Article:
|260 Ky. 52|
|Court of Appeals of Kentucky.|
|SMITH v. COMMONWEALTH.|
|June 11, 1935.|
|Appeal from Circuit Court, Clay County.|
|ACTION: Judgment reversed.|
Steve Smith was convicted of murder, and he appeals.
While Frank Ward was chopping wood near his home on Goose creek in Clay county, about 7 o'clock Saturday morning, September 30, 1933, he was assassinated by a rifle shot from the hillside. Steve Smith appeals from a judgment of life imprisonment and insists that the verdict of guilt of the murder is flagrantly against the evidence.
The deceased and appellant married sisters. Their father, Hence Stewart, lived close to the deceased. A hundred yards or so beyond lived Andrew Smallwood and Elihue Smallwood. The appellant lived in Knox county, about 13 miles away, and there were two mountains between. He owned no mule or horse, and his usual method of travel was afoot. It took six hours to make the journey to the other neighborhood.
Lester Ward, a 16 year old son, testified that he and Leon Hubbard were on the hillside playing, and that he saw three men, each with a rifle, behind a rail fence, whom he identified as Andrew Smallwood, Gilbert Smith, and the appellant. Steve Smith rested a rifle on the fence and shot his father. He ran to him, thence to inform his stepmother, and on to the home of Andrew Smallwood to get assistance. A little later he went over on Bear creek to get Squire Sizemore to hold an inquest, and did not return until late that afternoon. He says that he told his stepmother the next day about having seen the defendant shoot his father, but admits he told no one else for a long time afterward. It appears he was soon taken by his father's brother into Tennessee and was back and forth between his grandfather's and his stepmother's home. Although he was then staying at the latter place in Clay county, he was not taken before the January grand jury when it was investigating the murder of his father. The appellant was not indicted until April following.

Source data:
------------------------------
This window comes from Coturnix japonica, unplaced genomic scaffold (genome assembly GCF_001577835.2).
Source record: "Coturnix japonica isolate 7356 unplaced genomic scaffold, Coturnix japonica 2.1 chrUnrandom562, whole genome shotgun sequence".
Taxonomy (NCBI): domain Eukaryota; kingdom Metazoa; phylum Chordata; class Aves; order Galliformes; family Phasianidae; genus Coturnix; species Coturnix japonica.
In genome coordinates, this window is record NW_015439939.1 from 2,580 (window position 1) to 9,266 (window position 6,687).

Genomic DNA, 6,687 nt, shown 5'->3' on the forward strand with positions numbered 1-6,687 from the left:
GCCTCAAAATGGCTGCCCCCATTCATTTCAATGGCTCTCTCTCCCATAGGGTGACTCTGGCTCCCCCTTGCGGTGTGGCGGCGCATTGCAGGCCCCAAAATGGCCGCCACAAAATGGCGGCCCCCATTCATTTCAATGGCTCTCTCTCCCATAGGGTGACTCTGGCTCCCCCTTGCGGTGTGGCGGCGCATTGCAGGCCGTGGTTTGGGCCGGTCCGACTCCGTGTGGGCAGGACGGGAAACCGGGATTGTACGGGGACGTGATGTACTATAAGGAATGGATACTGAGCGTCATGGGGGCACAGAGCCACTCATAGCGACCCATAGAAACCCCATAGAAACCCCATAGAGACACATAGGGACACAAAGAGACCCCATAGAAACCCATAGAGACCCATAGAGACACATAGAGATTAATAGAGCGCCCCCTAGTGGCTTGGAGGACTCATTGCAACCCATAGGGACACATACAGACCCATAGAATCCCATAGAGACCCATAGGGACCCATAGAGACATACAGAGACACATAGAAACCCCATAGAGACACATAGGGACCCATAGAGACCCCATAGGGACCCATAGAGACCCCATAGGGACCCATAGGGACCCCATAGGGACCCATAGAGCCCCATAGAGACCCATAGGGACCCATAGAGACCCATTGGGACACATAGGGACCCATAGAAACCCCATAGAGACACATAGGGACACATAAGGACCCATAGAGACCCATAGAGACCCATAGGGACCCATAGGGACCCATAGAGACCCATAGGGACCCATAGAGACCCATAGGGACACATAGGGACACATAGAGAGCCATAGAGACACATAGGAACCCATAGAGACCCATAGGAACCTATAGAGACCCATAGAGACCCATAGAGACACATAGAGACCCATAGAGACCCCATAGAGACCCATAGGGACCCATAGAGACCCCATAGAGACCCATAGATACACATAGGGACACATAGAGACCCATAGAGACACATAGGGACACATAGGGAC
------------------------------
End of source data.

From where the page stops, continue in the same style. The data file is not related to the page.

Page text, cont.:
Leon Hubbard did not know his own age. He placed the killing on a Friday, well up in the day. He testified that he and Lester watched the men for 30 minutes, and described in minute detail their dress and actions. With an affirmative "sure," he responded to leading questions of the commonwealth's attorney describing the homicide. During the course of her testimony, the widow said that Leon was about 11 years old.
Ike Hubbard testified that about daylight of the morning of the killing he saw Andrew and Elihue Smallwood, Gilbert Smith (no relation of the defendant), and a fourth man, who wore a cap, at Andrew's home, each with a rifle, and their actions were "secret" and suspicious. The witness had known appellant for several years, but did not recognize the fourth man as being him. Lester Ward had testified that there were only three men at the fence, and that appellant was wearing a hat there.
Except the testimony of the widow, who had no knowledge of who committed the crime, this was all the evidence introduced by the commonwealth. She testified that the relations between the parties had always been friendly.